BG: I will continue spending a lot of time here — the Dingman Center bullpen has become my office. I still meet with Dingman Center staff and EIR Harry Geller to field new ideas and update them on my progress.
To connect with Brooks, email him at firstname.lastname@example.org. Connect with justlikeyou.org on Facebook and Twitter. Follow the Dingman Center blog for updates on the justlikeyou.org Indiegogo campaign and to read about other student entrepreneurs.
This week, participants of Fearless Founders presented on the progress of their business ideas to sponsors from Capital One. It was great to see how far they’ve come! We also had a Research and Practice Luncheon discussing the use of crowdfunding. The luncheon promoted engaged interaction between faculty, staff, angel investors and students. Check out some photos from the event on our Facebook page.
Now, here’s the Worth Reading for this week.
The Fearless Founders program helps prepare student entrepreneurs from idea generation to business launch. The program demystifies the venture creation process by dividing it into three stages: Idea Shell, Hatch, and Terp Startup, each of which with its own deliverables. Powered by the Dingman Center for Entrepreneurship in partnership with the Maryland Technology Enterprise Institute (Mtech), the program will offer students with necessary resources to meet their business requirements.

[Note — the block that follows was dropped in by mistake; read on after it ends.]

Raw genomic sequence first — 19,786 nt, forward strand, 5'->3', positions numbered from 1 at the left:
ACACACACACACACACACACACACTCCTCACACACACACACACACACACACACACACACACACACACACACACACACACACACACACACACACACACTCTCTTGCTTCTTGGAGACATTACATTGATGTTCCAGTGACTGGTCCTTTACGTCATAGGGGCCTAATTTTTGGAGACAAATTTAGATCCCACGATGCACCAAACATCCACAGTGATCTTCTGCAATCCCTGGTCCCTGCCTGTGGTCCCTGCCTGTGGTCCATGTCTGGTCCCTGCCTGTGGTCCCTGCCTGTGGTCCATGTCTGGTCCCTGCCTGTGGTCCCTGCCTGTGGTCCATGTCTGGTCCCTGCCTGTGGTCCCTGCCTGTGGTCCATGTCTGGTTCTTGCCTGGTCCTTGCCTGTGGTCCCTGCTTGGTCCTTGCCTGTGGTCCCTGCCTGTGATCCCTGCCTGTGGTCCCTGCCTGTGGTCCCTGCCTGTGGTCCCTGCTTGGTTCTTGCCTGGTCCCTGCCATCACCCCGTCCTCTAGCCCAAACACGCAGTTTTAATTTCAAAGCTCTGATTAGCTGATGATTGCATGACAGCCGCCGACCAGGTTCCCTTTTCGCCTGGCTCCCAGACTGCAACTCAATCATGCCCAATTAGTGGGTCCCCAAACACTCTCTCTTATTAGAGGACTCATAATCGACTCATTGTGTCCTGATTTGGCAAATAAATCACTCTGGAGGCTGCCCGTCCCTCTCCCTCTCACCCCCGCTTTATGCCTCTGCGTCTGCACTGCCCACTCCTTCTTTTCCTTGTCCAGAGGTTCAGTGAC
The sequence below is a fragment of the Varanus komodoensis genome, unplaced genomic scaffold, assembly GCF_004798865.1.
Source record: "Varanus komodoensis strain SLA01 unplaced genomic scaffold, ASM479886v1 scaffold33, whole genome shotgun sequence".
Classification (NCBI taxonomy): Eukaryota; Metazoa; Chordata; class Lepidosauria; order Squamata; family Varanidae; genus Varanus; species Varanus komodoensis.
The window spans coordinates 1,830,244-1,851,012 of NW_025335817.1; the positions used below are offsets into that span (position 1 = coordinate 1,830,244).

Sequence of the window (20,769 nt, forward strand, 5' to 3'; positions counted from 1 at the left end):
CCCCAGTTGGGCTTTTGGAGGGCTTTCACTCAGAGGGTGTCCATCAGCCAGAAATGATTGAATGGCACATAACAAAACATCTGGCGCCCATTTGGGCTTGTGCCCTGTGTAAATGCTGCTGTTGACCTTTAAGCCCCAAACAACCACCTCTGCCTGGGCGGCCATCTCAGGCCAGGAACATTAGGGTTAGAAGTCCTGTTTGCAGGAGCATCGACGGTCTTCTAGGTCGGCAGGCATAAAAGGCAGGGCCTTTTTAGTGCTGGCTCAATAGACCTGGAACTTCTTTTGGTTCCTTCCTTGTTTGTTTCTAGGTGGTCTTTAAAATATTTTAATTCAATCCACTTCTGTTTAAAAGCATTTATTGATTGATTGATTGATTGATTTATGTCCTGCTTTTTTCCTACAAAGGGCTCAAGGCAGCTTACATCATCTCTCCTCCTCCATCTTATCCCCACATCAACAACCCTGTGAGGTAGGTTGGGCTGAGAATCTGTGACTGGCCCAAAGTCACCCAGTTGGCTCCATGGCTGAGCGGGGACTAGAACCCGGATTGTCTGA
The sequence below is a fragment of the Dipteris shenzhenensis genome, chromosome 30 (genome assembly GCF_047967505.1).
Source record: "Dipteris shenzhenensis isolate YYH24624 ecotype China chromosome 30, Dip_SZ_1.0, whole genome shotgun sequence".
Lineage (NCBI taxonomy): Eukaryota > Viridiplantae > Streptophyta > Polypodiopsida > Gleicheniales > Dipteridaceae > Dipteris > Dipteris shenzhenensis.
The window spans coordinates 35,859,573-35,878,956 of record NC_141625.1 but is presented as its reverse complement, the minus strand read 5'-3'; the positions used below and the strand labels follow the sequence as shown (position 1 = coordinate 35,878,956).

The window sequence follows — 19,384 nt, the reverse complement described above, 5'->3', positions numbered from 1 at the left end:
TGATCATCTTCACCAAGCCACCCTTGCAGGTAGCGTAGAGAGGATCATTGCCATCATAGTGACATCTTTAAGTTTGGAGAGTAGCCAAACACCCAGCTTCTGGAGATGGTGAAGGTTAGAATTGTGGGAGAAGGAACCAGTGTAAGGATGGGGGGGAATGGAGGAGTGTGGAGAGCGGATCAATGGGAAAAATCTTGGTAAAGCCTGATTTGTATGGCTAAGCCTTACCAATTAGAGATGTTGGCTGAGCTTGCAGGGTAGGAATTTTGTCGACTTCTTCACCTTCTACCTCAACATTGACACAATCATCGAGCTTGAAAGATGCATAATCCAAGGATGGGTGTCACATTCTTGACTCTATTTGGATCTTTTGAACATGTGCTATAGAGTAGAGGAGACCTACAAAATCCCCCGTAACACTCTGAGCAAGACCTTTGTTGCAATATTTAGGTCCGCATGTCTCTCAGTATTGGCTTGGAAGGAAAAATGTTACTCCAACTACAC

In this first Idea Shell cohort, the goal for the teams is to identify the value proposition through market research and the customer discovery process. They will participate in a series of workshops over the course of seven weeks and learn the necessary skills to refine their business and better understand their customers. In the final week, each team will be required to present on their progress and will receive $500 dollars in seed funding.